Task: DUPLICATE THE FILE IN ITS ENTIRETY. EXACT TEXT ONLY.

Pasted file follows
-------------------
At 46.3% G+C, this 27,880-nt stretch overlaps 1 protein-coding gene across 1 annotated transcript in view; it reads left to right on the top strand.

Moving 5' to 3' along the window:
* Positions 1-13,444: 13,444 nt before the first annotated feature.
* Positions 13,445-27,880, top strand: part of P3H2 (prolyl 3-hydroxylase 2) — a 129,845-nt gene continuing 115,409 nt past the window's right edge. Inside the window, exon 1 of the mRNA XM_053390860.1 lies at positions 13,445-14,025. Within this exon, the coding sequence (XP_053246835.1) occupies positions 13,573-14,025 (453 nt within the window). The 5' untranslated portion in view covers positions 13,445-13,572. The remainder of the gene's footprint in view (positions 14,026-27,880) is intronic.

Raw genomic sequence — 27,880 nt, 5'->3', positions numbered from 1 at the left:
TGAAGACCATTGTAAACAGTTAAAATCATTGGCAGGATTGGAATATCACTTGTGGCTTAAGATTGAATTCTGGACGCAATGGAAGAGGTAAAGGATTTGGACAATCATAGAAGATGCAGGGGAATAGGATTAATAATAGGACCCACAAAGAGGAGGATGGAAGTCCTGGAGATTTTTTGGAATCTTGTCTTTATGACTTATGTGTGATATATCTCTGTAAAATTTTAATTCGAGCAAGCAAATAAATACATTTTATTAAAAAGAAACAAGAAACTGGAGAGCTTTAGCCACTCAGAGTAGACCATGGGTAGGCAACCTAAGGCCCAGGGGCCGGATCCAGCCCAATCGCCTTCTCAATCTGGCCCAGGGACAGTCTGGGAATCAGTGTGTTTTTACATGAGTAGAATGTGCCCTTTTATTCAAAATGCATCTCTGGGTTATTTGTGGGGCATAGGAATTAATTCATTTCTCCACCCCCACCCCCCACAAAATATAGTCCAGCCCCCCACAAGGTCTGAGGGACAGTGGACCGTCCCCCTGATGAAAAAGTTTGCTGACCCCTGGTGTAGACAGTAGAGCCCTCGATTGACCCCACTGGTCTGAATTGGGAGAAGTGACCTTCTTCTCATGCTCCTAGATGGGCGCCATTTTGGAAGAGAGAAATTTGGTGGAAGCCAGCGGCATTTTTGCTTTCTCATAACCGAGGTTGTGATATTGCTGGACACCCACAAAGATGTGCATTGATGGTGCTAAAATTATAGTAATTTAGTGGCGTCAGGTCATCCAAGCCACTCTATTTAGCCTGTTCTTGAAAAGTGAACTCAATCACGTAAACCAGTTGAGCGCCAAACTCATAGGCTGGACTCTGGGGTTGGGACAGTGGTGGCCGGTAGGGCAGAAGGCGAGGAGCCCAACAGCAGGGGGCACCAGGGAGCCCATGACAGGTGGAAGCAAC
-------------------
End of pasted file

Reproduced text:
At 46.3% G+C, this 27,880-nt stretch overlaps 1 protein-coding gene across 1 annotated transcript in view; it reads left to right on the top strand.

Moving 5' to 3' along the window:
* Positions 1-13,444: 13,444 nt before the first annotated feature.
* Positions 13,445-27,880, top strand: part of P3H2 (prolyl 3-hydroxylase 2) — a 129,845-nt gene continuing 115,409 nt past the window's right edge. Inside the window, exon 1 of the mRNA XM_053390860.1 lies at positions 13,445-14,025. Within this exon, the coding sequence (XP_053246835.1) occupies positions 13,573-14,025 (453 nt within the window). The 5' untranslated portion in view covers positions 13,445-13,572. The remainder of the gene's footprint in view (positions 14,026-27,880) is intronic.

Raw genomic sequence — 27,880 nt, 5'->3', positions numbered from 1 at the left:
TGAAGACCATTGTAAACAGTTAAAATCATTGGCAGGATTGGAATATCACTTGTGGCTTAAGATTGAATTCTGGACGCAATGGAAGAGGTAAAGGATTTGGACAATCATAGAAGATGCAGGGGAATAGGATTAATAATAGGACCCACAAAGAGGAGGATGGAAGTCCTGGAGATTTTTTGGAATCTTGTCTTTATGACTTATGTGTGATATATCTCTGTAAAATTTTAATTCGAGCAAGCAAATAAATACATTTTATTAAAAAGAAACAAGAAACTGGAGAGCTTTAGCCACTCAGAGTAGACCATGGGTAGGCAACCTAAGGCCCAGGGGCCGGATCCAGCCCAATCGCCTTCTCAATCTGGCCCAGGGACAGTCTGGGAATCAGTGTGTTTTTACATGAGTAGAATGTGCCCTTTTATTCAAAATGCATCTCTGGGTTATTTGTGGGGCATAGGAATTAATTCATTTCTCCACCCCCACCCCCCACAAAATATAGTCCAGCCCCCCACAAGGTCTGAGGGACAGTGGACCGTCCCCCTGATGAAAAAGTTTGCTGACCCCTGGTGTAGACAGTAGAGCCCTCGATTGACCCCACTGGTCTGAATTGGGAGAAGTGACCTTCTTCTCATGCTCCTAGATGGGCGCCATTTTGGAAGAGAGAAATTTGGTGGAAGCCAGCGGCATTTTTGCTTTCTCATAACCGAGGTTGTGATATTGCTGGACACCCACAAAGATGTGCATTGATGGTGCTAAAATTATAGTAATTTAGTGGCGTCAGGTCATCCAAGCCACTCTATTTAGCCTGTTCTTGAAAAGTGAACTCAATCACGTAAACCAGTTGAGCGCCAAACTCATAGGCTGGACTCTGGGGTTGGGACAGTGGTGGCCGGTAGGGCAGAAGGCGAGGAGCCCAACAGCAGGGGGCACCAGGGAGCCCATGACAGGTGGAAGCAAC